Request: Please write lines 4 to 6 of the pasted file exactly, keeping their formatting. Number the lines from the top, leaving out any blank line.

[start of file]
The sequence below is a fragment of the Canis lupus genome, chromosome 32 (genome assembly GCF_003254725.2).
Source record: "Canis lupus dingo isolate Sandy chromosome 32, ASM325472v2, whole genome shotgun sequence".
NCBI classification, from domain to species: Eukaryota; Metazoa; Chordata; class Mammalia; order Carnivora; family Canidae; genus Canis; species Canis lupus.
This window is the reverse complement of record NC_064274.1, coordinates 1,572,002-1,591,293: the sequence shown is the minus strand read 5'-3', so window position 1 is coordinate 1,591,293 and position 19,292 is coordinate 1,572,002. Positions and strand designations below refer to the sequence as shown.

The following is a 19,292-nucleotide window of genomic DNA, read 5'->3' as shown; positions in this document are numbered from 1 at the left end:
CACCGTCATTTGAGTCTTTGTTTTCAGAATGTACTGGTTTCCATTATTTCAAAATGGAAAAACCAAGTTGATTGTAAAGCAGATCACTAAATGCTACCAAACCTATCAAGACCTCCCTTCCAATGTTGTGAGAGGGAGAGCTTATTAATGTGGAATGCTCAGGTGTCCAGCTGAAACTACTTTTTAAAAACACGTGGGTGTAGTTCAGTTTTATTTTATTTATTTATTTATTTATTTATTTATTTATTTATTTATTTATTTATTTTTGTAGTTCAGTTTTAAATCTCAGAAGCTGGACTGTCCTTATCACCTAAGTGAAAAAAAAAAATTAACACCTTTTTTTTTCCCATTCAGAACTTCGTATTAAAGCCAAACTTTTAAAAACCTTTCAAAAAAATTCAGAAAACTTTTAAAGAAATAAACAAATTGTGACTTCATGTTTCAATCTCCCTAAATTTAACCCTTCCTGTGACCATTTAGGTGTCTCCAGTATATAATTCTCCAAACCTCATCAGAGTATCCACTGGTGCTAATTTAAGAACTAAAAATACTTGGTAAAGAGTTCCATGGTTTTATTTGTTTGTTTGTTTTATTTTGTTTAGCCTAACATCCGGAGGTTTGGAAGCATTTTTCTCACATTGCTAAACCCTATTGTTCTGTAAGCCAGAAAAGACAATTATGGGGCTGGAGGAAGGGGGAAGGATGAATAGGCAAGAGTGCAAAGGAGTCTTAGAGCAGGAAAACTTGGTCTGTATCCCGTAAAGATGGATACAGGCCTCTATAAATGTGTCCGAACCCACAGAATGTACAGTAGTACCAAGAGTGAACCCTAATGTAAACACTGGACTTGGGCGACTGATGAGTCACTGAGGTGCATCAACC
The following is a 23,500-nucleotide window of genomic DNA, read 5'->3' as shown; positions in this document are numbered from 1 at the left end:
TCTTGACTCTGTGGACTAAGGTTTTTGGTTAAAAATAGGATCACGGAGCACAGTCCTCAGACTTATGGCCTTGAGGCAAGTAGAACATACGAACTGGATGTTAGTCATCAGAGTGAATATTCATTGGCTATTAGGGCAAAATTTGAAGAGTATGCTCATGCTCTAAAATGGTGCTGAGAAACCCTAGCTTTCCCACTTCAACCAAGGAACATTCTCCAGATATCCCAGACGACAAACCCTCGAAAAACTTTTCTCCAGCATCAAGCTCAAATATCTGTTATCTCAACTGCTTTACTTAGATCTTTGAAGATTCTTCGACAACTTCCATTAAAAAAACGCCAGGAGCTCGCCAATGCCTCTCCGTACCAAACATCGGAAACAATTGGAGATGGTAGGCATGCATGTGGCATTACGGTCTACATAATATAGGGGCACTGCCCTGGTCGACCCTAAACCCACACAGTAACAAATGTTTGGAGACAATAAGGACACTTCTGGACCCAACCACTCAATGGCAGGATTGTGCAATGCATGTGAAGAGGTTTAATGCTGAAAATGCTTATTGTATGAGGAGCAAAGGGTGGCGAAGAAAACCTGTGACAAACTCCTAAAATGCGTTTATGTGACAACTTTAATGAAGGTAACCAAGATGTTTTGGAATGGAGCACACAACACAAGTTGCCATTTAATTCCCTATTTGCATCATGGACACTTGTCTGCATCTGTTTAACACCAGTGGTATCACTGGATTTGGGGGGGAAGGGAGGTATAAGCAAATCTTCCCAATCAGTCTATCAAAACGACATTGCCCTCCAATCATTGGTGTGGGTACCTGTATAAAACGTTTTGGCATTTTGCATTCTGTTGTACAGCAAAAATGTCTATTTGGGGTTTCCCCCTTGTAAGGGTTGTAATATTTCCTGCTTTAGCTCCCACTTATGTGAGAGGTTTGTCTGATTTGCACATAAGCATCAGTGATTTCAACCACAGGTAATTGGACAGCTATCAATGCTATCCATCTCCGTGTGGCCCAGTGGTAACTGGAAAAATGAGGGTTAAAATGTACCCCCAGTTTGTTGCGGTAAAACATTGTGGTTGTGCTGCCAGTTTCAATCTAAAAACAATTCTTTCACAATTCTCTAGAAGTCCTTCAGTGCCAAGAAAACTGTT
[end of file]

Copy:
This window is the reverse complement of record NC_064274.1, coordinates 1,572,002-1,591,293: the sequence shown is the minus strand read 5'-3', so window position 1 is coordinate 1,591,293 and position 19,292 is coordinate 1,572,002. Positions and strand designations below refer to the sequence as shown.

The following is a 19,292-nucleotide window of genomic DNA, read 5'->3' as shown; positions in this document are numbered from 1 at the left end:
CACCGTCATTTGAGTCTTTGTTTTCAGAATGTACTGGTTTCCATTATTTCAAAATGGAAAAACCAAGTTGATTGTAAAGCAGATCACTAAATGCTACCAAACCTATCAAGACCTCCCTTCCAATGTTGTGAGAGGGAGAGCTTATTAATGTGGAATGCTCAGGTGTCCAGCTGAAACTACTTTTTAAAAACACGTGGGTGTAGTTCAGTTTTATTTTATTTATTTATTTATTTATTTATTTATTTATTTATTTATTTATTTATTTTTGTAGTTCAGTTTTAAATCTCAGAAGCTGGACTGTCCTTATCACCTAAGTGAAAAAAAAAAATTAACACCTTTTTTTTTCCCATTCAGAACTTCGTATTAAAGCCAAACTTTTAAAAACCTTTCAAAAAAATTCAGAAAACTTTTAAAGAAATAAACAAATTGTGACTTCATGTTTCAATCTCCCTAAATTTAACCCTTCCTGTGACCATTTAGGTGTCTCCAGTATATAATTCTCCAAACCTCATCAGAGTATCCACTGGTGCTAATTTAAGAACTAAAAATACTTGGTAAAGAGTTCCATGGTTTTATTTGTTTGTTTGTTTTATTTTGTTTAGCCTAACATCCGGAGGTTTGGAAGCATTTTTCTCACATTGCTAAACCCTATTGTTCTGTAAGCCAGAAAAGACAATTATGGGGCTGGAGGAAGGGGGAAGGATGAATAGGCAAGAGTGCAAAGGAGTCTTAGAGCAGGAAAACTTGGTCTGTATCCCGTAAAGATGGATACAGGCCTCTATAAATGTGTCCGAACCCACAGAATGTACAGTAGTACCAAGAGTGAACCCTAATGTAAACACTGGACTTGGGCGACTGATGAGTCACTGAGGTGCATCAACC